Laying on the Viennese couch covered by a thick oriental rug, Marie’s eyes wander through entangled geometrical symbols; following the contour of a shape one could read as a comb with sharp rectangular teeth, she is suddenly shaken by the choking vision of a candelabra stuffed deep in her throat.
Ten years of arduous psychoanalysis leads her to unravel a potential childhood trauma caused by witnessing the lips of her nanny hastily sliding over her uncle’s stiff genitalia. Bones, haunt Marie in many forms; a skull of the decapitated murderess of a French revolutionair, exhibited in her father’s study room, recurrently inhabits her dreams; the lipless jaws threatening her for a revengeful bite.
Harvesting knowledge from its source, she soon puts her wit and intellectual curiosity to become a strong figure of the psychoanalysis movement, and generously funds its wave across western Europe.
Beyond the Pleasure Principle,
Ego is the iceberg tip
the visible mount of consciousness.
Below the surface
hides a vast massa called Id,
lump of unconscious immensity.
There is possibly a certain irony
in the choice of such a chilling analogy,
when a clitoris shares a similar topography.
Woman and intellectual of enormous wealth, privileges, power, influence and freedom to explore, Marie Bonaparte remains an ambiguous figure and ambivalent thinker, reflection of the heavily racialized interwar period, marked as well by a crisis of Masculinity and gender. Her unconditional fervor for Freud, considered by some as the most dangerous misogynist of modern times, costed her to be banned from most feminist legacy. Yet, “what is striking about her attempt to mediate her phallic self-perception is precisely that she did not accept Freud’s account. Rather, she carved out her own peculiar vision of the social place of feminine sexuality, indefatigably pursuing the pleasure she felt she lacked and to which she had a right”. (2)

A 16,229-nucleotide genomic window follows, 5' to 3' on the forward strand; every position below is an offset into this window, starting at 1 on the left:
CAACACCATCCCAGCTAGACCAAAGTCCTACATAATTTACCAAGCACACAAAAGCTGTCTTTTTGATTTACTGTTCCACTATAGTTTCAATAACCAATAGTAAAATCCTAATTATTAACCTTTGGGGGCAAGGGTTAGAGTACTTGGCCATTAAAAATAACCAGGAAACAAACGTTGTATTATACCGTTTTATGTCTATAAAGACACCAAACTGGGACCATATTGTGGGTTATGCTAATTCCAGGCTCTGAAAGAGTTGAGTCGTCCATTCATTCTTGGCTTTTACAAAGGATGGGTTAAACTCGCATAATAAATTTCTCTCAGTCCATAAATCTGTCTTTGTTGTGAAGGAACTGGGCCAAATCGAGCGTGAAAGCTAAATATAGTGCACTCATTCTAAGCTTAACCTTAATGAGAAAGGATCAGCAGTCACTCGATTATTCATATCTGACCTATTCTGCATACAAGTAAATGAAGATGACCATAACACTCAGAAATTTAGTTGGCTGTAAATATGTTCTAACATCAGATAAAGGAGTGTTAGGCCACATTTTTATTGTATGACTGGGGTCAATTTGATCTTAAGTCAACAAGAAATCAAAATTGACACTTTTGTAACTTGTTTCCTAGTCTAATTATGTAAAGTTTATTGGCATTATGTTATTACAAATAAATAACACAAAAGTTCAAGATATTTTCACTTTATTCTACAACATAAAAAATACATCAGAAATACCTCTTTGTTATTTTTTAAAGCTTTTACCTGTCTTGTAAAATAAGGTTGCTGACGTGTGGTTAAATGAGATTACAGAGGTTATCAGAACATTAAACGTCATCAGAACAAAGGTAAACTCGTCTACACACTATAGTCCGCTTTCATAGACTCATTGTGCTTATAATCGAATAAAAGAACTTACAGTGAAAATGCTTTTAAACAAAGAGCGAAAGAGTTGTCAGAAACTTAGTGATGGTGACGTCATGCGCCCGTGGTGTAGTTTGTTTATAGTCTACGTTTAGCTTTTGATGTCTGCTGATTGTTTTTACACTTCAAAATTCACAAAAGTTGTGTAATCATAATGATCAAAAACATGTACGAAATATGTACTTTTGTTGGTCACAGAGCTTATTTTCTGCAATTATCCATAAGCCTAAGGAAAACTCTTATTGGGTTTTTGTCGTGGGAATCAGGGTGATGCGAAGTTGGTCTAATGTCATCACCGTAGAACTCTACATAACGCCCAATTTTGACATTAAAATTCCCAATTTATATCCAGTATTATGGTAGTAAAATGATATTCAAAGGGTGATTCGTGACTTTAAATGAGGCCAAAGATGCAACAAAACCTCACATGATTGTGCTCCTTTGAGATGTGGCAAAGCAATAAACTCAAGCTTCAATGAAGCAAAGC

Riddled with extraordinary contradictions, her idiosyncratic approach to unearth and research sexuality, which she tested and challenged through her own body with unique weirdness, could also be read as a clumsy first draft of reconciliation between feminine and masculine components of one’s being, perhaps a promise of advocacy and desire of fluidity between outer and inner forms of pleasure.
We might now cheekily speculate together on how Marie Bonaparte mesmerizes future French president Francois Mitterand during the coronation of Elisabeth II. Hearing him yawn in the background of the lengthy ceremony, she distracts him with a well-known tale of another Sleeping Beauty. Whispering in conniving confidence, she reminds him first of how an evil witch curses a young princess to puncture her finger on the needle of a spinning wheel, and forces her fall into a deep slumber. With a hypnotic voice, she guides him to fathom this needle as a displaced phallus, a female clitoris, and spells out for him how the patriarchal tale formed subliminal fear in many little girl’s psyche to forbid them to pleasure themselves.
– “So now that I have your attention, mister president, will you let me enter the Pantheon of the Great Men’s minds?”